BEND, OR -- Even with more river usage, it appears less trash is ending up in the Deschutes.
Kolleen Miller with the Upper Deschutes Watershed Council tells KBND News 15 divers took part in Saturday’s annual clean-up, the most since 2019, “We have some divers who have been with us every year since, gosh, I think 2010. ...Based on what they've seen, what they've found, what they've experienced pulling out of the river. There's definitely less in-stream debris than they've seen in the past… So that was very encouraging for us.”
“The city of Bend deposited 1,960 pounds of garbage, which also included litter and weeds from the stream banks to the landfill. It's two full large dump trucks,” said Miller, adding the annual event saw one of its best-ever volunteer turn-outs with 240 people collecting mostly bottles, cans, and sunglasses at La Pine and Tumalo State Parks, 1st Street trail, Farewell Bend Park, and River Bend Park.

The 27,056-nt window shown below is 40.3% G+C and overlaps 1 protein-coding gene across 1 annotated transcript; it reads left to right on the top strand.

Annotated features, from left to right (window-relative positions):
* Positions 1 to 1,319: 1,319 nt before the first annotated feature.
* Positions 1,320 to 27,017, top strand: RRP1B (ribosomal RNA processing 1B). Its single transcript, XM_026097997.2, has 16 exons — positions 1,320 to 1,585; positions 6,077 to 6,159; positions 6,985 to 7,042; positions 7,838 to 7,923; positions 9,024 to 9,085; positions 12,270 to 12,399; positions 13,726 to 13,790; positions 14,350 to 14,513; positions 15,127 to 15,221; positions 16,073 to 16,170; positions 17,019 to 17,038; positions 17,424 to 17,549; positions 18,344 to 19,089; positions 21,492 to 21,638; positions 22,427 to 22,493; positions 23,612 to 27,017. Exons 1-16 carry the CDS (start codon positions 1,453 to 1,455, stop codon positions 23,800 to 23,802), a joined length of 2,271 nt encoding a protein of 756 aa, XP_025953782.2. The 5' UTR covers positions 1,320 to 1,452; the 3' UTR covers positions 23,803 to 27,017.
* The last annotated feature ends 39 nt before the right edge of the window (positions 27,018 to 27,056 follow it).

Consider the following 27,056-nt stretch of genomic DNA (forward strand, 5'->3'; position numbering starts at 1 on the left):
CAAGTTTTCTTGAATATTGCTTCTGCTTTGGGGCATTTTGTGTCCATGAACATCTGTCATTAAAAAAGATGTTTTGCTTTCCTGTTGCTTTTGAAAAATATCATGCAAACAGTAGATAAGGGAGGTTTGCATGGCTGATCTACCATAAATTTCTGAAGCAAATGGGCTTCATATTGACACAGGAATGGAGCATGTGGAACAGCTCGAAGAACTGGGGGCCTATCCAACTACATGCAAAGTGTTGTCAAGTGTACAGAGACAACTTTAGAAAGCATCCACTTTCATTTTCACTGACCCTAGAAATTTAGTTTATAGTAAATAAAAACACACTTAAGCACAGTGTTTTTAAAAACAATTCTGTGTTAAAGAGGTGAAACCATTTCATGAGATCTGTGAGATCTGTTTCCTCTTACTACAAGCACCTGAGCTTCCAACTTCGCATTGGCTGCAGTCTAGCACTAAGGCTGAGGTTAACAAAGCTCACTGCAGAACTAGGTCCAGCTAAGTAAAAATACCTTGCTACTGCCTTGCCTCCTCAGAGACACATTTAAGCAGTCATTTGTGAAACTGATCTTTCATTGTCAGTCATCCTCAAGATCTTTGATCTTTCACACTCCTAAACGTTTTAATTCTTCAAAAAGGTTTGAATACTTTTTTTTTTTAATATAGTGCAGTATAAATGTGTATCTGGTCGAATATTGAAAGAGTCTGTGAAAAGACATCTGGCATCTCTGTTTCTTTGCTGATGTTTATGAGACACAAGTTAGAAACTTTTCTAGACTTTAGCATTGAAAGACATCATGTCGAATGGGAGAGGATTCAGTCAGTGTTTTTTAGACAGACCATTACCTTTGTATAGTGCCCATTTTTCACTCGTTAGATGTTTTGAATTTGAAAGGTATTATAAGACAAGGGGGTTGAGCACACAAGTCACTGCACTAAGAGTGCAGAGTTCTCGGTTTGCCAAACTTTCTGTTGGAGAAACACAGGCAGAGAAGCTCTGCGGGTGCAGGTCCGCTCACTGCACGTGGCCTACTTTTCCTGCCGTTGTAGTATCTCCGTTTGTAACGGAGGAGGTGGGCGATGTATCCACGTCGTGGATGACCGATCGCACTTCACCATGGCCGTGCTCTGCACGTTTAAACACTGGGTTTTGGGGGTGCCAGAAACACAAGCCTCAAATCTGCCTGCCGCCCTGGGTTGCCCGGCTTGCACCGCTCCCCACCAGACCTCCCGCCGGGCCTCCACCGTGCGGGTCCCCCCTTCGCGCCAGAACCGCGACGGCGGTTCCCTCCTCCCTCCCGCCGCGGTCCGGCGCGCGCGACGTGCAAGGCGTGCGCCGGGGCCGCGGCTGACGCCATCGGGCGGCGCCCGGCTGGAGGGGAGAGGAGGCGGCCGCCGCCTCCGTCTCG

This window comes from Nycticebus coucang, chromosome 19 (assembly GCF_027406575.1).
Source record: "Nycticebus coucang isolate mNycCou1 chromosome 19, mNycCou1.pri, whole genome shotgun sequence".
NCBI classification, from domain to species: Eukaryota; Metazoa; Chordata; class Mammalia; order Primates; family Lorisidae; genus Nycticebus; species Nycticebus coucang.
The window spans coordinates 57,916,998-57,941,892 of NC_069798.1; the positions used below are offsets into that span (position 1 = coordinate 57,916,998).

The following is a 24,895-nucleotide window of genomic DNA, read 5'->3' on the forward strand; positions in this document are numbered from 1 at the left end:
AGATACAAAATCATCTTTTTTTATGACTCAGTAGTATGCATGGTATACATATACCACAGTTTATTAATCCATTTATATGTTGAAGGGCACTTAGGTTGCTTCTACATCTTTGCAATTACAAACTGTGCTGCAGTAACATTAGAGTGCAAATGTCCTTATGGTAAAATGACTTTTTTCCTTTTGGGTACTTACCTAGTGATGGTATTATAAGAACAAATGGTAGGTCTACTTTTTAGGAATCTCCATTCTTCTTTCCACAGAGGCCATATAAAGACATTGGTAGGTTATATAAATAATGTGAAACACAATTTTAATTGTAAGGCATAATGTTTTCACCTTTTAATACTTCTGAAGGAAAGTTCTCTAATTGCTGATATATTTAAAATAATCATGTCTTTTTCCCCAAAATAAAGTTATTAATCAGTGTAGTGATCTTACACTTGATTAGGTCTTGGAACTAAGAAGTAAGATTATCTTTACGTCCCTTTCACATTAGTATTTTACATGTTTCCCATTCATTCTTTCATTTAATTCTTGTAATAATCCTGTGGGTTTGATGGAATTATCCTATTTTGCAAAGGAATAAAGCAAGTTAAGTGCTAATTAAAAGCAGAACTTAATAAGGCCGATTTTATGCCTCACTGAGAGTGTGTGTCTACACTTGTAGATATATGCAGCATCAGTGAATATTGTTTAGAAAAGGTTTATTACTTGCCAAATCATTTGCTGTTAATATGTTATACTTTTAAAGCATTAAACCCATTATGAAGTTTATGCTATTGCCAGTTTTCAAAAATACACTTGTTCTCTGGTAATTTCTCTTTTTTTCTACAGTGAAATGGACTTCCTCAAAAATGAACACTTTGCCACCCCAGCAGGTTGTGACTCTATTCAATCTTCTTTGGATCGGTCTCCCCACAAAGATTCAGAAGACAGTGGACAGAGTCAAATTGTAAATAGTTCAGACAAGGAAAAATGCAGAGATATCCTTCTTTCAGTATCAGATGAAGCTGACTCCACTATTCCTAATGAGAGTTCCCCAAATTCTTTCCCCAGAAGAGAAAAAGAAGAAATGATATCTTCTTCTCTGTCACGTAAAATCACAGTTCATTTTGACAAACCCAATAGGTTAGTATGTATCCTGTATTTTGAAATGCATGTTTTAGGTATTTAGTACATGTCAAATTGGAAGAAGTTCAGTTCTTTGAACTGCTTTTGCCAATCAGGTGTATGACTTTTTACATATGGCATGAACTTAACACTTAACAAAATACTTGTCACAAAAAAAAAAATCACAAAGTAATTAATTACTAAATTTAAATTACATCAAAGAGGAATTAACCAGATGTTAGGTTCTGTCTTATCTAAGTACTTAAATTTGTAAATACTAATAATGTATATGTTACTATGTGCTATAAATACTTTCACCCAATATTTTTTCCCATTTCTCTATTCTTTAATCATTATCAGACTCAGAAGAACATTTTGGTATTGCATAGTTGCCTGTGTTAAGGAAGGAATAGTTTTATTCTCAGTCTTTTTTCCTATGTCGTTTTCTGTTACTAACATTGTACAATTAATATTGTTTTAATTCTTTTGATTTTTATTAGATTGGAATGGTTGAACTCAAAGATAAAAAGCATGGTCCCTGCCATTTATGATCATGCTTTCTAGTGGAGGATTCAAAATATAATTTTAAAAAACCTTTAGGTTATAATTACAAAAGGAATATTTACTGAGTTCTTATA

Miller points to the Watershed Council’s Enjoy-Protect-Respect awareness campaign as one of the ways helping responsible river usage, “There are definitely more folks using the river, recreating on and around the river than ever before. That's based on, of course, just our community observations. But also, the Bend Park District does their best to track the number of floaters. It seems like people are either just recreating more responsibly or just paying a little bit more attention to what they're bringing with them when they are floating on the river.”